Real EAs of Wellington: Episode Five – Chantel Abbott

Business Support

We’ve been a while between episodes here on the Real EAs channel, these talented people are just a bit busy doing awesome things!  However the wait is over and you can expect to see a few more of our local executive support stars profiled on the Madison blogosphere in upcoming weeks.  In this week’s edition, I had the pleasure of talking to Chantel Abbott.



Chantel, tell us about your pathway to becoming an Executive Assistant (EA)?

I started off my career at the age of 19 in a small diamond mining town in Namibia.  I was fresh out of completing a diploma and I got a temporary assignment as EA to the Chief Financial Officer for a month.  While I was working there, the position of EA to the Chief Executive (CE) came up, but the CE, Keith, happened to be on leave and the person acting in the position thought I was too young.  When Keith returned from leave he thought I would be a good fit and gave me the job!  I did veer off the EA pathway for a good number of years, where I did market analysis and marketing, but I missed the role way too much and I’m back in the saddle again.

What’s your funniest or most embarrassing moment as an EA?

I was accompanying the CE and our company Chair to one of the diamond dredging ships out at sea.  We were in a small helicopter and when we landed, my shoe got stuck under the seat while I was trying to disembark.  I had both the CE and Chair trying to rescue me from falling on my face while I dislodged my foot.  Not very graceful!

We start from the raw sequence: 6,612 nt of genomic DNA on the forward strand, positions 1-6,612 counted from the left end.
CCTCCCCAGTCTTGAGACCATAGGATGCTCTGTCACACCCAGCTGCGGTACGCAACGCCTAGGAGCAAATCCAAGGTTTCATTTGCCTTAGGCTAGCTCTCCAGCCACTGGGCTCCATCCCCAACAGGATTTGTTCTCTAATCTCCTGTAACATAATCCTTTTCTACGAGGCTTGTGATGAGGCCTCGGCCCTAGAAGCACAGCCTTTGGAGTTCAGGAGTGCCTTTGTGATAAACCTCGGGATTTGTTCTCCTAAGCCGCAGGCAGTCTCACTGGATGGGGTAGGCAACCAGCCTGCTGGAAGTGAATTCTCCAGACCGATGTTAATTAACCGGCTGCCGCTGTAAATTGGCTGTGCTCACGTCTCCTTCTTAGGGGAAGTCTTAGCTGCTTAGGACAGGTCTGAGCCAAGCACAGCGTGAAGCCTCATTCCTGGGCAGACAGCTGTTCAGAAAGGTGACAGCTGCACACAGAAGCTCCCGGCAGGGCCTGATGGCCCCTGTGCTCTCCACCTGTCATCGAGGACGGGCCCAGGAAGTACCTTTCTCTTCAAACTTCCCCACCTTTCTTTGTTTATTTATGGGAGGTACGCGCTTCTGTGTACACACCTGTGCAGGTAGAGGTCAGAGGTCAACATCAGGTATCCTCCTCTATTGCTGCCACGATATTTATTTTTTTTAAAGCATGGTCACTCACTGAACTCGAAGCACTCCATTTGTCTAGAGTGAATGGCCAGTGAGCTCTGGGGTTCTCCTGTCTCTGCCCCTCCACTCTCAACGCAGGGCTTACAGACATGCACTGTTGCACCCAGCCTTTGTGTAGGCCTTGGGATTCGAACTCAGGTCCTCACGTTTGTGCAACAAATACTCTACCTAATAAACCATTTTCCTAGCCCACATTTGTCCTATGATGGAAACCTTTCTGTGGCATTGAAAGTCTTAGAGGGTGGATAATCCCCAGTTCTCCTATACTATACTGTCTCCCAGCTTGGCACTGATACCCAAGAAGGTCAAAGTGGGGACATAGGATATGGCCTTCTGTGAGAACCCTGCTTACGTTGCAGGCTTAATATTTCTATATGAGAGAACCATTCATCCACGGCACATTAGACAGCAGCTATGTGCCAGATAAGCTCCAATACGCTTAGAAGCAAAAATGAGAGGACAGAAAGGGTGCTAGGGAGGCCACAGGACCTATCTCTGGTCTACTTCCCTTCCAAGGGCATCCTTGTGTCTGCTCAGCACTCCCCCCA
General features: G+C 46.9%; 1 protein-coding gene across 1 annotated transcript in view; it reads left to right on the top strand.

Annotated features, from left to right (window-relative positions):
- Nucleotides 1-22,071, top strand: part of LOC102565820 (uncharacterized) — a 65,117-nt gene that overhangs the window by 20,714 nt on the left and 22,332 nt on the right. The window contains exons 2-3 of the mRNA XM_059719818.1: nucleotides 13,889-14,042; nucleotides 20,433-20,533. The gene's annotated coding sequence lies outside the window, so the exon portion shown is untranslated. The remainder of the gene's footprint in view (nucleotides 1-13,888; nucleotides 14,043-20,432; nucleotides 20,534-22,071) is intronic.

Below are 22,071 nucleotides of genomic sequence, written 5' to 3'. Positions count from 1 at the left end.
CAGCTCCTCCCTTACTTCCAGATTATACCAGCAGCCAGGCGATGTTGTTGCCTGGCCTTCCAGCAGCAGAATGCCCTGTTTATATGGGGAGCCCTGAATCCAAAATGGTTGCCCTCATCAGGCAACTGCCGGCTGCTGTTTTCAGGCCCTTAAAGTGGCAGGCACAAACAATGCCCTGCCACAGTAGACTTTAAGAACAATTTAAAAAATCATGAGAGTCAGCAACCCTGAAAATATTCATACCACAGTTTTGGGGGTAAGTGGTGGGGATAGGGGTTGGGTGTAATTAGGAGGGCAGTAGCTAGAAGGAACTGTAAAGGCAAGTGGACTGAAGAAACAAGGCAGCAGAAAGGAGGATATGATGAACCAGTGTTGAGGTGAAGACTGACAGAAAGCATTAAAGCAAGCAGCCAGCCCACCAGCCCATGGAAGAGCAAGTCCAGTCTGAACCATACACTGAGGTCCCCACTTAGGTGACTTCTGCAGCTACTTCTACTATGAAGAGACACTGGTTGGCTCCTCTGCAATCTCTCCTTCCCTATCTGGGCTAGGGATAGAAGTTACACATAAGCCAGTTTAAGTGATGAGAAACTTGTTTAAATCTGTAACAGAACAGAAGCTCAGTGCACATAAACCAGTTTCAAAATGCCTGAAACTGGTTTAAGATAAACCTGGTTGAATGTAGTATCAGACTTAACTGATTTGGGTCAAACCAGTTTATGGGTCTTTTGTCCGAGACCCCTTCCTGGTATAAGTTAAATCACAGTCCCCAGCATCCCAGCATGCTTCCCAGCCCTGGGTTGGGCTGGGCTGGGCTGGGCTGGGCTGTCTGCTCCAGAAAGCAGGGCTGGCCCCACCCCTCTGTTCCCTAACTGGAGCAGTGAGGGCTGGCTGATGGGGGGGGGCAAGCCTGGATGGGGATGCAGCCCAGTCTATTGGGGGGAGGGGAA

What’s been  the biggest challenge in your career?

There have been two – my first role as an EA had me proving from day one that an inexperienced 19-year-old could do the job well, with a team of nine (older, more experienced) PAs looking on.  The other was juggling two small children with a full time EA role and getting my degree part time.

Who do you admire and why?

It’s not one person, but an organisation, and that would be Greenpeace.  Without the people who work for this organisation fighting for the rights of animals and our environment, there would be less awareness across the globe.  While most of us believe and support these causes from the comfort of our couch, Greenpeace activists are the ones actually out there doing something, and sometimes even putting their lives at risk.

If you could do any other job in the world, what would it be?

It would be something in the medical field, possibly research.

If you could rewind 10 years and give yourself a piece of advice, what would it be?

Remain calm.  If the wheels start to fall off, just focus on what you can do to set the wobble straight and don’t let anyone ruffle your feathers in the process.  If panic sets in, it makes it difficult to get things back under control.

What’s the best piece of advice that’s helped you in your career?

Don’t have regrets and, also, choose the path less travelled.  I deviated from my EA career twice – once to do marketing and once to do credit insurance.  Each of them gave me tools that I have been able to bring back to my EA role – try anything once.

What’s your favourite piece of work wardrobe?

My black blazer, which I keep behind my office door.  Very convenient if I have to dress up my outfit for a surprise visitor.

Where is the best place in Wellington to get a coffee/drink?

A glass of cold Sav Blanc anywhere along Queens’ Wharf.

If you were not living in Wellington – where would you be and why?

I would be in the Coromandel running a B&B.  I love people and what’s not to love about the Coromandel?